Essentially, 'Aquaman (2018)' is an adaptation of the animated 'Justice League: Throne Of Atlantis (2015)', except it's twice as long, twice as sloppy and, generally, just twice as bad, doing less in its one-hundred and forty-three minutes than that film does in its brisk seventy-two and only making changes for the worse (some of which have to do with the fact that this film, somehow, comes after 'Justice League (2017)'). Funnily enough, it's around the time that Pitbull's new 'Africa' cover starts playing that the film really takes a dive as it's here that its 'macguffin' treasure hunt really sinks in, leading straight into a conventional and old-fashioned feeling 'superhero' story that, even at its best (which is a decent Sicily-based action-scene), floats along providing nothing more than a shallow level of engagement. If this is the best that DC can conjure up, we're in deep trouble. 5/10
Straight Outta Compton (2015)
You are now about to witness the strength of street knowledge.
Though 'Straight Outta Compton (2018)' may not be one-hundred percent historically accurate (with some 'undesirable' events being omitted seemingly simply due to the people producing the piece), this extremely entertaining bio-pic cuts to the heart of its story in an impressively acute way, always feeling innately cinematic and properly engaging as it weaves together its complex characters and events into a single narrative. It does brush past, and even entirely omit, a couple of its key players in an effort to focus on the trifecta of Cube, Dre and Easy, but this is just a casualty of a more concise narrative and is, essentially, completely necessarily, if unfortunate, in order for the film to work as well as it does. The two-and-a-half hour picture flies by as it really drives home the messages found within its focal group's music (even the ones they couldn't write into their lyrics) and paints a clear picture of the time, place and general situation that lead to its creation. Plus, all of the flick's actors give near-perfect performances that aren't just imitations and actually recreate the iconic songs themselves. 8/10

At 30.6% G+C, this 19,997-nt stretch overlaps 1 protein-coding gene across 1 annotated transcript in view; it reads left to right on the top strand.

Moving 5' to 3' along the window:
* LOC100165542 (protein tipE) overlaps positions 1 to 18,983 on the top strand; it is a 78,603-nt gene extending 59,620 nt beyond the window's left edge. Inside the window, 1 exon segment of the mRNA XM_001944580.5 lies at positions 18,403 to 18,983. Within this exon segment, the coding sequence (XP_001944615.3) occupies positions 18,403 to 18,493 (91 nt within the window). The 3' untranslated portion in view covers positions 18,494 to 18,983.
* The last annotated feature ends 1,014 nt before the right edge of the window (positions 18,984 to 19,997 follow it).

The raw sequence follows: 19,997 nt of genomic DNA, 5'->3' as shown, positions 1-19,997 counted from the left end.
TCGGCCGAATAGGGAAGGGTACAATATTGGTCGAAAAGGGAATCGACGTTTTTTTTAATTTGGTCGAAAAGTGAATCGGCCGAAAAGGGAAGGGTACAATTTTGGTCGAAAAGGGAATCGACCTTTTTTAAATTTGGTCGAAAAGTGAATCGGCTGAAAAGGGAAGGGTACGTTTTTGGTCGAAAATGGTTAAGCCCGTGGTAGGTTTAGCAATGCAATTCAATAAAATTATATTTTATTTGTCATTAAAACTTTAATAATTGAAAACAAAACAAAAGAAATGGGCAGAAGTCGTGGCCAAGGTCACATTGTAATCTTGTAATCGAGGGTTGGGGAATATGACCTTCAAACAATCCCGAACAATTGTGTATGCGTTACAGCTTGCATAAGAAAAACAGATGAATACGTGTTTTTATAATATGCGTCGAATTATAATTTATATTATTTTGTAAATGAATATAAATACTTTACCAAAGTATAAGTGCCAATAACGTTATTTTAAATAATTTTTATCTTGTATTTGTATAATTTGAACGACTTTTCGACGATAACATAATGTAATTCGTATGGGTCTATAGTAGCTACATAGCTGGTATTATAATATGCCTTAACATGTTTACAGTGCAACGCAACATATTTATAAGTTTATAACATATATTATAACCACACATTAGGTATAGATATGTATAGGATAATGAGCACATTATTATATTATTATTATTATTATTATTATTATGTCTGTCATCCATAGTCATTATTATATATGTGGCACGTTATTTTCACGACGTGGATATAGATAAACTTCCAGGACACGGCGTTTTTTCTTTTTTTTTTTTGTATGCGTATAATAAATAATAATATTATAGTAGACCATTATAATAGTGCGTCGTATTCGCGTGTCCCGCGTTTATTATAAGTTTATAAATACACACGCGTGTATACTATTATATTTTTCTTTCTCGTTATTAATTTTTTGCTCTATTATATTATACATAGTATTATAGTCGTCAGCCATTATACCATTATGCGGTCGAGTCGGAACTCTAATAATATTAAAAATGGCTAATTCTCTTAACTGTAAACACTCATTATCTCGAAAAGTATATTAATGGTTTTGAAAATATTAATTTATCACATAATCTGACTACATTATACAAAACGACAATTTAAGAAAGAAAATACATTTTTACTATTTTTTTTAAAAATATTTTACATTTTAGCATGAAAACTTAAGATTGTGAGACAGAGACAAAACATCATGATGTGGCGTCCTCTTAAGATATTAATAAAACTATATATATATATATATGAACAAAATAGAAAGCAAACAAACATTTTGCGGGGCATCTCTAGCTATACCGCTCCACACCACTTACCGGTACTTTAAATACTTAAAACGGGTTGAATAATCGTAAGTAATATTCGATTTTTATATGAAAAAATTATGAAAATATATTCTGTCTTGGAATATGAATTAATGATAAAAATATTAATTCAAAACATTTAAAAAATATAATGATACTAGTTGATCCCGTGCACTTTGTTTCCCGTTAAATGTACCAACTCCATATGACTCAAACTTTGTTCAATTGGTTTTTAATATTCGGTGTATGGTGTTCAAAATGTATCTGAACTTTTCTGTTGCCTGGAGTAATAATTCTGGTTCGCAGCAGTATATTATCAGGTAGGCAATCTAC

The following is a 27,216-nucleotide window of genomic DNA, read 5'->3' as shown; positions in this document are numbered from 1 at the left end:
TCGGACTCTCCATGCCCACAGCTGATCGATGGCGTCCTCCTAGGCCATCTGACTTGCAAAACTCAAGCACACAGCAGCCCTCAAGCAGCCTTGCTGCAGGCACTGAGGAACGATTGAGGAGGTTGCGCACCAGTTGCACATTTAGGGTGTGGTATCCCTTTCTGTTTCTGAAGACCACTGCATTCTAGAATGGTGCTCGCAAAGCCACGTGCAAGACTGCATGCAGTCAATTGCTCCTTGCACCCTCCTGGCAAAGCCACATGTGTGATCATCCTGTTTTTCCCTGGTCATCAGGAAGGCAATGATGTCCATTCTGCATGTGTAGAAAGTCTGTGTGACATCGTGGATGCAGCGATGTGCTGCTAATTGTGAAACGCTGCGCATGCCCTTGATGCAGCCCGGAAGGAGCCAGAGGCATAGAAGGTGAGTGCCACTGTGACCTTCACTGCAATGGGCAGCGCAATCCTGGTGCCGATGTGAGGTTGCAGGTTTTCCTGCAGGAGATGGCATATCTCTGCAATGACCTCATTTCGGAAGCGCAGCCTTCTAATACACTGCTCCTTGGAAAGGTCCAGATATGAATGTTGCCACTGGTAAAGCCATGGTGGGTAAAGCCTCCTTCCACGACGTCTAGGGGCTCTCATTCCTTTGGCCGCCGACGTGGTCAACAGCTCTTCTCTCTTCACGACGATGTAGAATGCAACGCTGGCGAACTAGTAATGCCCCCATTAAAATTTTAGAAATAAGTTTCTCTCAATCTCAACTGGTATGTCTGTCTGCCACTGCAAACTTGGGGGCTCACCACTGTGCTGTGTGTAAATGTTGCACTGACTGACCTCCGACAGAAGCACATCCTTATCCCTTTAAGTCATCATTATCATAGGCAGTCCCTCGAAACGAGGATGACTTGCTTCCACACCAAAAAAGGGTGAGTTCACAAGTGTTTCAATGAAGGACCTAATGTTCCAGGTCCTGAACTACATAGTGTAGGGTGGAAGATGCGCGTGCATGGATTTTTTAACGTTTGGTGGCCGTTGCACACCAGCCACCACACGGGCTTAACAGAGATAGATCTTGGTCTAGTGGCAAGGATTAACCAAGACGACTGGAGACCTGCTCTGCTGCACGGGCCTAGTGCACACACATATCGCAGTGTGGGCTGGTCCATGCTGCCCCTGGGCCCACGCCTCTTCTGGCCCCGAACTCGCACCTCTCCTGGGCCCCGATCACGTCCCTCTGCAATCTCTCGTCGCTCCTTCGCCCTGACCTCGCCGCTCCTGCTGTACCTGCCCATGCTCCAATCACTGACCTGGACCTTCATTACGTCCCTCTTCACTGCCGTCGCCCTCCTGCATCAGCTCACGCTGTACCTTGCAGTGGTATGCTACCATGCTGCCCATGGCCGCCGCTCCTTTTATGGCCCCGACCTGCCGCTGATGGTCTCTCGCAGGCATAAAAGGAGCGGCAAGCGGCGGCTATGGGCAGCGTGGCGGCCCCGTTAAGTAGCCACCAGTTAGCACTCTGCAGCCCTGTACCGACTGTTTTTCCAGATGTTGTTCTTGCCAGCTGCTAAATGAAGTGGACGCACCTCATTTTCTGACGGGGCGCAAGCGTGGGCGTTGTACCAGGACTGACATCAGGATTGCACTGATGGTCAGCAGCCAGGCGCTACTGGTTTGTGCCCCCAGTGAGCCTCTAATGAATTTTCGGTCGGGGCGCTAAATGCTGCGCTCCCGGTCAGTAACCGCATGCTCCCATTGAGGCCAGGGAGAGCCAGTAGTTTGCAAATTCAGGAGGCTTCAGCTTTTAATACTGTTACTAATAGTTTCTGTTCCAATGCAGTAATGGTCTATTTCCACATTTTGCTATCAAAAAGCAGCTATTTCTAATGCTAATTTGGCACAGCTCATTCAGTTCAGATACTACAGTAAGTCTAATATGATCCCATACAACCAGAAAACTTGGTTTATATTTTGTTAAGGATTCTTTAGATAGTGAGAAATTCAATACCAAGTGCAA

Pineapple Express (2008)
Were the filmmakers high when they made this? Probably.
'Pineapple Express (2008)' is essentially a stoner-comedy that isn't shy, at all, about its stoner aspects, often coming across more as a commercial for its pot products than anything else - especially in its first act. Still, when it gets going it's a fast-paced, frantically entertaining buddy-on-the-run piece that's made all the more enjoyable by the inclusion of some unexpectedly crunchy fight-choreography and several rather confident action set-pieces, all of which culminate in a balls-out absurd but undeniably fun finale. The flick's constantly propelled by likeable, sporadically funny and surprisingly realistic performances on the part of pretty much every one involved. 6/10
28 Weeks Later (2007)
Naturally expands on the first film, even if it never reaches its quality.
'28 Weeks Later (2007)' expands on the first film in a surprisingly natural way, even if it answers a nicely ambiguous question which that superior picture purposely left hanging. It's a relatively consistent-feeling affair, even if it never captures the isolation or relentless fury of its predecessor. It does get a bit 'been there, done that' when the plot kicks in simply because of where it starts and where it ends up, though it does take a number of risks and isn't afraid to be pretty grisly, either. It's also a fairly distinct experience in its own right, one that's fairly enjoyable throughout. 6/10